Russian President Vladimir Putin met with German Chancellor Angela Merkel Saturday in Germany to discuss various heated topics such as the controversial gas pipeline, Nord Stream 2, and the situation in Syria, The Independent reports.
The meeting, held in the German government’s villa outside Berlin at Merkel’s invitation, was the first high-profile bilateral meeting since 2013 before Putin’s later annexation of Crimea deteriorated relations between the two countries.
Gazprom, a Russian state-controlled gas exporting monopoly, is developing the Nord Stream 2 project in collaboration with several European companies. Ukrainian officials are concerned Russia could stop delivering natural gas through Ukraine, which works as a transit country for Russian natural-gas export to the European Union and levies a fee on the trade after Gazprom’s transit contract expires at the end of 2019 since there would be less demand for it.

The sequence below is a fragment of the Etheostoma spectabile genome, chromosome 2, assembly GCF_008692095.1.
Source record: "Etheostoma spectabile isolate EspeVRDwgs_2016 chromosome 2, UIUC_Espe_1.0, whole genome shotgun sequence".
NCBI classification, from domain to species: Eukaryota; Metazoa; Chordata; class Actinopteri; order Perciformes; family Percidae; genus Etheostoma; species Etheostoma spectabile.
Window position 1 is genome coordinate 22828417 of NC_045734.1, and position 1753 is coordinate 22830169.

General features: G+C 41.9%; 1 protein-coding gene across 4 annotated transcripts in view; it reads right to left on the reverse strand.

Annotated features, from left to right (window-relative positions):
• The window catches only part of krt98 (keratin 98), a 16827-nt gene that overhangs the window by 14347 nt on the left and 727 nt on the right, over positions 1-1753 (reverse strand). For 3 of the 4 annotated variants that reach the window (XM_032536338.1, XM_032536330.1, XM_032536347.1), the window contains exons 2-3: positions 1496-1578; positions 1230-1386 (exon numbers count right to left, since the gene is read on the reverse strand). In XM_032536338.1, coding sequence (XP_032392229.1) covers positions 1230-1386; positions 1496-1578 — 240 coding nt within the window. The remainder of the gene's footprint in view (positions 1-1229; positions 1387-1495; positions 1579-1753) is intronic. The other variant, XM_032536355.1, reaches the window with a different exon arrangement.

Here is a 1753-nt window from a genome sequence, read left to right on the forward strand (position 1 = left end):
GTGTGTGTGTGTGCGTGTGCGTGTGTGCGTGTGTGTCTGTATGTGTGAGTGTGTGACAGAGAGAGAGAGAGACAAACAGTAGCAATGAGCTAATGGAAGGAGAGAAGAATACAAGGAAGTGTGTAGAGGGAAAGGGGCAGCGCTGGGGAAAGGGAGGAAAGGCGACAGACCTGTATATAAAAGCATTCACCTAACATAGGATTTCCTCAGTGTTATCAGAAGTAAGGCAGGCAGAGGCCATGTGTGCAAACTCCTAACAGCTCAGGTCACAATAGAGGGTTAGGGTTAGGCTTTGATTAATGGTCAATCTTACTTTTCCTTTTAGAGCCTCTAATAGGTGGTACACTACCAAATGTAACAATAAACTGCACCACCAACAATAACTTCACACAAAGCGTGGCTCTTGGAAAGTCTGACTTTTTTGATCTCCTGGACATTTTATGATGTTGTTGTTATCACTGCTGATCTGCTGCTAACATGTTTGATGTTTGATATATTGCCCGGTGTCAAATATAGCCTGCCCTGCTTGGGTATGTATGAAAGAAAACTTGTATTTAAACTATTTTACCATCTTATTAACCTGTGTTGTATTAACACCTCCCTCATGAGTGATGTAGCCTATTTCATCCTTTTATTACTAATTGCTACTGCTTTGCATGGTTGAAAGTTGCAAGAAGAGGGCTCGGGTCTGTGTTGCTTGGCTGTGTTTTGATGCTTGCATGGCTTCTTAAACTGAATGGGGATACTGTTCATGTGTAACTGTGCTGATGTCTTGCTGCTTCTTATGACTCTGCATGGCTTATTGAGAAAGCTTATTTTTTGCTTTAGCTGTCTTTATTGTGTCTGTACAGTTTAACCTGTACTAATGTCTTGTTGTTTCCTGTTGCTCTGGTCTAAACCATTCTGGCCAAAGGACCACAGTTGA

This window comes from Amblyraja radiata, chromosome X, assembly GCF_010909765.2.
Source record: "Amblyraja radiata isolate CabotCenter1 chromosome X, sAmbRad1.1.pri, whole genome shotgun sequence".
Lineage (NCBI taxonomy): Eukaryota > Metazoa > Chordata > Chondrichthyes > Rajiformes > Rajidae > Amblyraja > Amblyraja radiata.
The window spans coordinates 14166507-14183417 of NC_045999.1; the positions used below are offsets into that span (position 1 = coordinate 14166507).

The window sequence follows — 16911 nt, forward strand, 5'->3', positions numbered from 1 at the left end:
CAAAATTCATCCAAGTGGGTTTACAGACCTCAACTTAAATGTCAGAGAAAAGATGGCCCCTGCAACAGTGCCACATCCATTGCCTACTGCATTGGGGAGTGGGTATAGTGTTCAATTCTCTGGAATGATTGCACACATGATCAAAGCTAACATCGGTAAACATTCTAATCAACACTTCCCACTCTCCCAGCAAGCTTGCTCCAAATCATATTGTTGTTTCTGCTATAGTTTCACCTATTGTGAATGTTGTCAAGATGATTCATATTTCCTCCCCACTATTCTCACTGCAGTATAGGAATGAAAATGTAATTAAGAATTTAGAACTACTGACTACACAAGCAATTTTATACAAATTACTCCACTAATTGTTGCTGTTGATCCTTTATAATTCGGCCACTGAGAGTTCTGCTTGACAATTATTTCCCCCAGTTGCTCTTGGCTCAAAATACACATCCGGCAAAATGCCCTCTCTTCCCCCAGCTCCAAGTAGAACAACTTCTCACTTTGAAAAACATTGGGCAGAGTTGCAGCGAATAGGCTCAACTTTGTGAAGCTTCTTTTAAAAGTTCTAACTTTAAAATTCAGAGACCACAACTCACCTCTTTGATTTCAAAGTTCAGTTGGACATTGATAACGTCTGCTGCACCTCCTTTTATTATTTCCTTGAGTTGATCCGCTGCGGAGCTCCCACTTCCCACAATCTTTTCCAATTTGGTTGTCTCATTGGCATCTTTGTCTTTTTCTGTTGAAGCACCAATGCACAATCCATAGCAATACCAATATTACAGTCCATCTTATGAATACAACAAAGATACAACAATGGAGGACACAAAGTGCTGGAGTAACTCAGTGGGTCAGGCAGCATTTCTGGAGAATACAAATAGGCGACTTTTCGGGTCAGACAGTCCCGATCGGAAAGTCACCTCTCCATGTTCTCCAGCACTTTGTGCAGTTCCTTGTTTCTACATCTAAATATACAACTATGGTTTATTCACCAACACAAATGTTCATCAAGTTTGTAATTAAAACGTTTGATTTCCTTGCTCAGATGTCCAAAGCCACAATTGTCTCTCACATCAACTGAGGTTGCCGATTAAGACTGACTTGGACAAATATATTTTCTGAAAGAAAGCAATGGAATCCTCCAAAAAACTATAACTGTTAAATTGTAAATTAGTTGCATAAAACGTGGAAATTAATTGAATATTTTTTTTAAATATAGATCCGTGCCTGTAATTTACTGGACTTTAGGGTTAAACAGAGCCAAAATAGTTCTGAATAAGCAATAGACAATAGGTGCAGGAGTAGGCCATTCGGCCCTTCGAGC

While the United States wasn’t present at the summit, it could have a big say in the outcome amid concerns that Nord Stream 2 would increase Europe’s already-high dependence on Russian natural gas and give the Kremlin political leverage and substantial revenues.
Washington has threatened with sanctions against all companies participating in the Nord Stream 2 project, including European and in particular, German firms which are part of the consortium building the pipeline.
The two leaders concluded the talks without issuing statements. Before the meeting began, they told reporters that bringing stability to eastern Ukraine and Syria and addressing the future of the Iran nuclear deal were the top issues on their agenda.
Analysts had viewed the meeting as a chance to put relations between Berlin and Moscow on a more pragmatic ground after years of increasing tensions. Putin seemed to suggest the same in his comments beforehand, saying in particular that he wanted Germany’s help in rebuilding Syria’s infrastructure so refugees could return to the devastated country.
“Merkel is hedging and Putin is exploiting,” Josef Janning, a senior policy fellow at the European Council on Foreign Relations in Berlin, told Bloomberg. “After Trump met Putin while attacking Merkel and the German economy,” she needs to have her own contact with Putin. She doesn’t want to give up the chance of keeping Putin within a margin that is manageable for Germany.”